by

Making Story Games with Twine 2.0

I’ve written about many game tools here at ProfHacker, including Inform 7, Construct 2, and Inklewriter. One of my favorite platforms to work in personally is Twine. As I wrote previously, Twine is a powerful platform for building HTML5 games that can be played in the browser, and it works in a card-based model that’s very friendly to non-programmers. It’s very quick to pick up and go, so it’s something that can be brought into any discipline as a new way of engaging and expressing material. Recent changes have completely revamped Twine with the launch of Twine 2.0, a version that’s got lots of potential for the classroom. Twine 2.0 is still suited to building choice-driven games and stories quickly, but it includes a browser-based editor and a new approach to scripting and syntax.

Twine 2.0 isn’t backward compatible with the original Twine syntax, which can be frustrating to experienced Twine users or those with Twine projects in progress, but it’s actually good news for newcomers. Using Twine 1.x can still be very valuable, as there are a number of macros and existing resources for working with it, but some of the capabilities that were ‘hacked’ into Twine 1.x are now much easier to use in Twine 2.0. Everything in Twine is based around the idea of passages, or fragments of a story or game. Each fragment can include readable text, images and sounds; links or ‘hooks’ to other passages and dynamic content; and syntax and scripting for handling variables and other logic. It’s now easier to work with a range of fundamental programming logic structures, but it’s also possible to make a compelling game without every getting further in the code than links. The “TwineScript” recalls JavaScript or ActionScript (from Flash), but it’s targeted towards the type of tasks a game designer needs to complete.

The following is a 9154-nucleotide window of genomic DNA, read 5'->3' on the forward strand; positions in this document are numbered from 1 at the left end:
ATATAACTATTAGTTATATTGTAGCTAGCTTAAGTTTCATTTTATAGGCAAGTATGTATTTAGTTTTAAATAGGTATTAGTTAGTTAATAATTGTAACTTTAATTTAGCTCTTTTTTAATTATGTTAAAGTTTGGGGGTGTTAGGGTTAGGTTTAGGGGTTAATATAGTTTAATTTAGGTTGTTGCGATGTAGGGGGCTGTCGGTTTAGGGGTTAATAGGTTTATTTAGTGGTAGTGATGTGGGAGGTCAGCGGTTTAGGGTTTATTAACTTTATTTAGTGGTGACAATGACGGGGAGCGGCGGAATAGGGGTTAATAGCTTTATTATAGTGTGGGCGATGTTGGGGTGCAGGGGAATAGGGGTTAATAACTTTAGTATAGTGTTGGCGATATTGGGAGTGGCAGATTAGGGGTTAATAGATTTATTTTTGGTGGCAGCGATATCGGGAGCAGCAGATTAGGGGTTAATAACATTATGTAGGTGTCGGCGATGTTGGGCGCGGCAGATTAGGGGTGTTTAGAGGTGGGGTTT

While Twine 2.0 now has downloadable editors for PC and Mac, the real appeal for educators might be found in the browser version. If you’re teaching in a computer lab where installing software is a hassle, building game-making into a curriculum might require lots of fuss and advance planning. Browser-based editors, on the other hand, just require a reasonably up-to-date browser. It also makes it easy for students to work on projects in a lab and at home. I’m particularly excited for what Twine 2.0 could mean for K-12 classrooms, where software rules tend to be even more restrictive, but it’s also an advantage when working with students who have a range of available technology. A browser-based editor is much more accessible at libraries and campus labs.

Twine was already a complex and powerful editor, but some of the enhancements in 2.0 are drawing attention to it for varied purposes. Carolyn Vaneseltine has pointed out Twine’s flexibility for game prototyping mechanics including flow, architecture, narratives, and branching structures. Chris Martens has been taking a look at Twine for game research.  If you want to really dive into Twine’s potential, Dan Cox has a great video series introducing pivotal concepts in Twine 2.0, including such useful topics as integrating CSS and using advanced data types in Twine 2.0.

Twine is the first platform I recommend to any newcomer looking to make games, and it’s one of the most flexible and immediately rewarding tools I’ve found to bring to the classroom. Twine 2.0 has added to the accessibility and I look forward to teaching with it myself in the fall.

Have you played with Twine 2.0? Share your tips and projects in the comments!

Return to Top